By Larry Fine
EAST RUTHERFORD, New Jersey (Reuters) - The New York Giants have spoiled a pair of previous postseasons for the Packers, but Green Bay coach Mike McCarthy is confident this Sunday's playoff clash will be different.
Quarterback Eli Manning and the Giants beat Green Bay in the playoffs in both 2007 and 2011 en route to upset Super Bowl victories.
More recently, McCarthy's NFC North champions defeated the wild card Giants 23-16 in Week Five this season, and are 4.5-point favorites for Sunday's game.
"I am just focused on the team that we played earlier in the year and focused on the team that we are going to beat on Sunday," McCarthy said in a conference call to reporters at the Giants practice facility on Wednesday.
That was how the transcriber and many reporters heard McCarthy's comment, although later the Giants public relations department amended it to a benign, "focused on the team that we are going to be on Sunday."
Regardless, both the Giants and Packers are riding hot form heading into their Lambeau Field showdown in expected frigid conditions in Wisconsin.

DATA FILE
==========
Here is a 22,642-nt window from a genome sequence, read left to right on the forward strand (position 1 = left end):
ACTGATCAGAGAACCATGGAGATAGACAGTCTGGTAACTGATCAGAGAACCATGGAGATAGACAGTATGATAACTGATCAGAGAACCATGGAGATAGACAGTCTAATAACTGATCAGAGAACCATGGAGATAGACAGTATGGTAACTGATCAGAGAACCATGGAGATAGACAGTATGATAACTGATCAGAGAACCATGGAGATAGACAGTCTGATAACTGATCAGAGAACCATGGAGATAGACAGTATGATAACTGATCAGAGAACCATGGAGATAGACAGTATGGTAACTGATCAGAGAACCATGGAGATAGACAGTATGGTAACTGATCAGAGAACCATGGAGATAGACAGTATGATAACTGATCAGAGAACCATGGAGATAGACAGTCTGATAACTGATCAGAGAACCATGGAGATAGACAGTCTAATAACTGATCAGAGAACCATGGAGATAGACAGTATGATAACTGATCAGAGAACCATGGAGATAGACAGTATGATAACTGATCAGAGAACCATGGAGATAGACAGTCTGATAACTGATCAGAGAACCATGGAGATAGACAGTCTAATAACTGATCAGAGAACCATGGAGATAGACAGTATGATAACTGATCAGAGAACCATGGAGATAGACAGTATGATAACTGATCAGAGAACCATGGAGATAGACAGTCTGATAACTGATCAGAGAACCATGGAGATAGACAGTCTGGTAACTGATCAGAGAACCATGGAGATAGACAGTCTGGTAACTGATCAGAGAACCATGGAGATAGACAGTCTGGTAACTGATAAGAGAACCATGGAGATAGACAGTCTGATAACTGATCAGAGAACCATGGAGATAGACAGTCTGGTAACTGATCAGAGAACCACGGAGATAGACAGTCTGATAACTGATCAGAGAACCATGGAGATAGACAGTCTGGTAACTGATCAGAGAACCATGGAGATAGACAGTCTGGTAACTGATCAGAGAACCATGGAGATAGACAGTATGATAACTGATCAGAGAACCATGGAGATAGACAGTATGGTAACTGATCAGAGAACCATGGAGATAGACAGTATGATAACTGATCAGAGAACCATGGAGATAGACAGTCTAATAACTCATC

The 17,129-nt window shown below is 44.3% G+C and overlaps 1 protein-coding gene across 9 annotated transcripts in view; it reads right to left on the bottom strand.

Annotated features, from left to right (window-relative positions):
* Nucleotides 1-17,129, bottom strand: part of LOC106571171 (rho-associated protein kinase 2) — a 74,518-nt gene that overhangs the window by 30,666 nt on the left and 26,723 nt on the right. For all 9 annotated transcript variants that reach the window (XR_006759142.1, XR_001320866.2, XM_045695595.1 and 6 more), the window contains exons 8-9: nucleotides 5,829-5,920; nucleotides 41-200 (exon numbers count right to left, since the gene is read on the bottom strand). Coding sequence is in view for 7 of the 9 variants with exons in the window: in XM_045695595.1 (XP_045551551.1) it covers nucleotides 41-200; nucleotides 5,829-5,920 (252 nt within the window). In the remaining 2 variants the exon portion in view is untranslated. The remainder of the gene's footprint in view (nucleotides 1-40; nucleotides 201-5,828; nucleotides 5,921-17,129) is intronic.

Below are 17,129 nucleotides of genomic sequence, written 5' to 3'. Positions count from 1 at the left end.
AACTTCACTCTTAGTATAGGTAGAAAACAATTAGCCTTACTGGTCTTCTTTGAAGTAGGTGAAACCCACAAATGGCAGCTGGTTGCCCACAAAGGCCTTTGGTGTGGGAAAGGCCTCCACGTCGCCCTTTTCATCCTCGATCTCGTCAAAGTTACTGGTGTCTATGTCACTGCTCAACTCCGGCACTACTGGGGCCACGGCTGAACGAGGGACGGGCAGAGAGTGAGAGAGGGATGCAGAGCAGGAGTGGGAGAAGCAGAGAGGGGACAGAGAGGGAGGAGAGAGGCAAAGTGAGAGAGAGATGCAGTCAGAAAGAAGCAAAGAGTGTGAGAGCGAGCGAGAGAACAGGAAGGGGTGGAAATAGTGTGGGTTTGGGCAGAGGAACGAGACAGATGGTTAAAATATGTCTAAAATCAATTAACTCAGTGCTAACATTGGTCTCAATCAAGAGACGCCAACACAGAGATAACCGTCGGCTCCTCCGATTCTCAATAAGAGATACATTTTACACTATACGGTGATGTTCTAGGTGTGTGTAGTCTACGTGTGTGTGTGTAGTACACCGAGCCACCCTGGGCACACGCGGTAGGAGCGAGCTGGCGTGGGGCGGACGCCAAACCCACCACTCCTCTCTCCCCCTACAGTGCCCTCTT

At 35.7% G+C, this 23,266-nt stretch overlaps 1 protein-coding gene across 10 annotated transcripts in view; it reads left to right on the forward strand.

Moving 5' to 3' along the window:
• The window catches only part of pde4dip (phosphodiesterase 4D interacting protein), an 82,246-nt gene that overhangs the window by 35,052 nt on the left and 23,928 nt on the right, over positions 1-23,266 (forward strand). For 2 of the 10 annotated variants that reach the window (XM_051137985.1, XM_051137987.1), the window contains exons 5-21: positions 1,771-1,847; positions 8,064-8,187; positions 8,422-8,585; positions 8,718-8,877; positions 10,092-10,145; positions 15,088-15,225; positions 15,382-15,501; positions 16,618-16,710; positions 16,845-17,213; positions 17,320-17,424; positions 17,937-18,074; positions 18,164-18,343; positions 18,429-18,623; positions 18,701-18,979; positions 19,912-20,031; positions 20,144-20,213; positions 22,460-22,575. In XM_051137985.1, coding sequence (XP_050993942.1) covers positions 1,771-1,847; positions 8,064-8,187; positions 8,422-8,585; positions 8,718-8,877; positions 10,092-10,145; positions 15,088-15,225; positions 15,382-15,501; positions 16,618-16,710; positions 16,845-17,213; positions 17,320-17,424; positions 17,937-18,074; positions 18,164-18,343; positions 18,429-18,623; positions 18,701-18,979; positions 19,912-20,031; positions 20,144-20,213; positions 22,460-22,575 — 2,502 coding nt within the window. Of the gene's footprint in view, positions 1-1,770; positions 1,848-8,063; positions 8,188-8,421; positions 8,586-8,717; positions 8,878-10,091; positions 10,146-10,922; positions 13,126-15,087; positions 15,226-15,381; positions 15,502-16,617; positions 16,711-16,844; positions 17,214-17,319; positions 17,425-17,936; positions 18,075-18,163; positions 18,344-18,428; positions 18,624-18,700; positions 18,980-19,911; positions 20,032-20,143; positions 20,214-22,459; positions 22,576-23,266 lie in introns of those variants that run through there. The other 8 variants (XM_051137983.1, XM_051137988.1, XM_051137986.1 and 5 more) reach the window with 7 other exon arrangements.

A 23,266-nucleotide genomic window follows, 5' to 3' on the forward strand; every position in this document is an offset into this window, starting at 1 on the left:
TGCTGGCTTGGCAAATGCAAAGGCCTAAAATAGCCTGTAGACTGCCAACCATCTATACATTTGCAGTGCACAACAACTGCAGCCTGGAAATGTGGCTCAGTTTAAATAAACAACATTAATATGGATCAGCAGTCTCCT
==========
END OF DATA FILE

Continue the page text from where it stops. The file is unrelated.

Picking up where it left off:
Aaron Rodgers and the Packers (10-6) ran the table after slipping to 4-6, winning their last six behind a sensational finish by the quarterback, who tossed 15 touchdown passes and no interceptions over the closing streak.
He finished with a league-leading 45 touchdowns and six interceptions.
"Aaron is playing out of his mind right now," said Giants head coach Ben McAdoo, who came to New York after working with Rodgers as a coach in Green Bay.
"He’s on fire, taking care of the ball, and is moving very well in and out of the pocket making all the throws. I don’t have any kryptonite."
The Giants, after a 2-3 start, saw their revamped defense gel as they went 9-2 the rest of the way to finish 11-5.
"I think we’re two different football teams. We’ve learned to win since then," McAdoo said about his club on Wednesday. "We’ve grown together."
New York spent $200 million in off-season contracts to add defensive end Olivier Vernon, tackle Damon Harrison and cornerback Janoris Jenkins and retrain free agent pass rusher Jason Pierre-Paul.
Manning has had a modest season, but in the past has shown an ability to raise his game in the playoffs.
"Yeah, I think that is definitely a characteristic that Eli has demonstrated throughout his career," conceded McCarthy.
(Editing by Andrew Both)